The State of Environmental Activism in China

The State of Environmental Activism in China

Three decades of double-digit economic growth in China has come at staggering cost to the environment. China's cities are among the most polluted in the world, the country faces a severe shortage of clean water, and desertification has claimed a quarter of its landmass. In response to these crises, environmental NGOs have exploded in number and activity in China, but much remains to be done. Who are these NGOs, and what are their biggest concerns? What role does the government play in regulating, and sometimes suppressing, these organizations? How are NGOs managing the often-conflicting tasks of both policing and collaborating with government and business, as well as educating the public? Is the recent government crackdown on foreign-funded NGOs like the Open Constitution Initiative the start of a longer-term trend, or is it part of the ebb and glow of government-NGO relations in China? What does the growth of environmental activism say about the state of China's civil society today? These are some of the questions our distinguished panel will address. Speakers: Wen Bo is Co-Director of Pacific Environment's China Program and Coordinator of the Greengrants China Advisory Board. He has supported more than 40 environmental grassroots groups in China through small grants, exchange programs, workshops and presentations, and organized the first student environmental conference in China in 1995. He is a founder of the China Green Student Forum, which is now a network of more than 100 student environmental groups. Wen was an Asia 21 Fellow of the Asia Society, received a 2009 Pew Fellowship in Marine Conservation, and was named a 2009 Young Global Leader by the World Economic Forum. In 2006, Time named him an 'Eco Hero.' Tori Zwisler is the founding Executive Director of the Jane Goodall Institute-Shanghai. The Institute focuses primarily on the Roots & Shoots program, which promotes environmental concern, care for animals, and care for people among Shanghai's youth. Roots & Shoots works with 170 schools in Shanghai with the aim of planting one million trees in Inner Mongolia to fight desertification. It also works with offices to reduce carbon footprints, promotes poverty alleviation through education in Anhui province, works with migrant schools, and has helped coordinate the largest recycling program in Shanghai. Zwisler is a U.S. citizen and has been living in China for more than 20 years. Thomas B. Gold (moderator) is Professor of Sociology at UC Berkeley, where, he has also served as Associate Dean of International and Areas Studies, Founding Director of the Berkeley China Initiative, and Chair of the Center for Chinese Studies. He is on the boards of the National Committee on U.S.-China Relations, Asia Society Northern California, chinadialogue USA, and the East Bay College Fund, and formerly served on the board of Pacific Environment. Co-Sponsored by China Dialogue, Pacific Environment, and the Sierra Club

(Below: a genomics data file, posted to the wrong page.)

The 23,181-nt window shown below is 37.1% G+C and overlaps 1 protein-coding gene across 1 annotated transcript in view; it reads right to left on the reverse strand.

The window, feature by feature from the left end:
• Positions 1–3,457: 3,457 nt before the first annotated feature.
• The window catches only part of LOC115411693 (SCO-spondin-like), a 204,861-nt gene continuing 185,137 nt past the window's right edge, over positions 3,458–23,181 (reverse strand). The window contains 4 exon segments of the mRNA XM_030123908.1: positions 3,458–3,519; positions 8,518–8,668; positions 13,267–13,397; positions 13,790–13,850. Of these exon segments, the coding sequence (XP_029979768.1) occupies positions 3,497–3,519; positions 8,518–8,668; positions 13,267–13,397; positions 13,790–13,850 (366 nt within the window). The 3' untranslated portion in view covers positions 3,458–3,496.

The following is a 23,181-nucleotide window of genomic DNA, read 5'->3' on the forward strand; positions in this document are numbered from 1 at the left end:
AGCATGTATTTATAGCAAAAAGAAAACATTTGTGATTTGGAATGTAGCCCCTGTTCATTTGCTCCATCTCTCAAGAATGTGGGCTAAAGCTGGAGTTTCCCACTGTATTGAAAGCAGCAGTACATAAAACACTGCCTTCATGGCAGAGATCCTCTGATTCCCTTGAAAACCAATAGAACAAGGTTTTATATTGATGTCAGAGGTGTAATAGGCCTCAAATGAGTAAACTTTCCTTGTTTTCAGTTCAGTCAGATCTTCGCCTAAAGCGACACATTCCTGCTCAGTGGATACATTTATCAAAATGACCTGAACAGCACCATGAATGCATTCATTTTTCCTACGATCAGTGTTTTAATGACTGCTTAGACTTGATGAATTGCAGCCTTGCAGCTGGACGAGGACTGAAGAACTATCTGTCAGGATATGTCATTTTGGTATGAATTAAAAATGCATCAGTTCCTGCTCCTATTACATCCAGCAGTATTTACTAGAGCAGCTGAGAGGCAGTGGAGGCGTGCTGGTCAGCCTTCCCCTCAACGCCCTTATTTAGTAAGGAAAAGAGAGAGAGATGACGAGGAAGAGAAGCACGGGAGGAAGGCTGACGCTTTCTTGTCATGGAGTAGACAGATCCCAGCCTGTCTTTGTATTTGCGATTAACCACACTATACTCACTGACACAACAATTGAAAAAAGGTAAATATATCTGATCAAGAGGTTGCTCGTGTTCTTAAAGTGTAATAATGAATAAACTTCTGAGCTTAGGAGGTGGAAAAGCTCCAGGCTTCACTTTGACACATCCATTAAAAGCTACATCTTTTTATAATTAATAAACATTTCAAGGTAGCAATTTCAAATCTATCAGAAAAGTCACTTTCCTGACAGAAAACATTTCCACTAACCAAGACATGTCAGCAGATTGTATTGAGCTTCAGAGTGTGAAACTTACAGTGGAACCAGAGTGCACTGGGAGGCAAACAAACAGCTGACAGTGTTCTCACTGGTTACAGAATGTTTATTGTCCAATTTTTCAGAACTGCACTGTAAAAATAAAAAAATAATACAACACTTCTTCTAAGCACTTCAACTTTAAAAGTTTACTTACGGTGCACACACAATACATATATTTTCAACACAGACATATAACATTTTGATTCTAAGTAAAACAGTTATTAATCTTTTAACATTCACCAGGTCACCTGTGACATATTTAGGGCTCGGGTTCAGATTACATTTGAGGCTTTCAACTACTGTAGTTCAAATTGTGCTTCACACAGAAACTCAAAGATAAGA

Event Details

20 October 2009
1:30pm - 4:00pm

The Sierra Club 85 2nd St., Suite 750 San Francisco

$5 Asia Society/Co-sponsor members, $5 students; $10 Non-members. Phone: 415-421-8707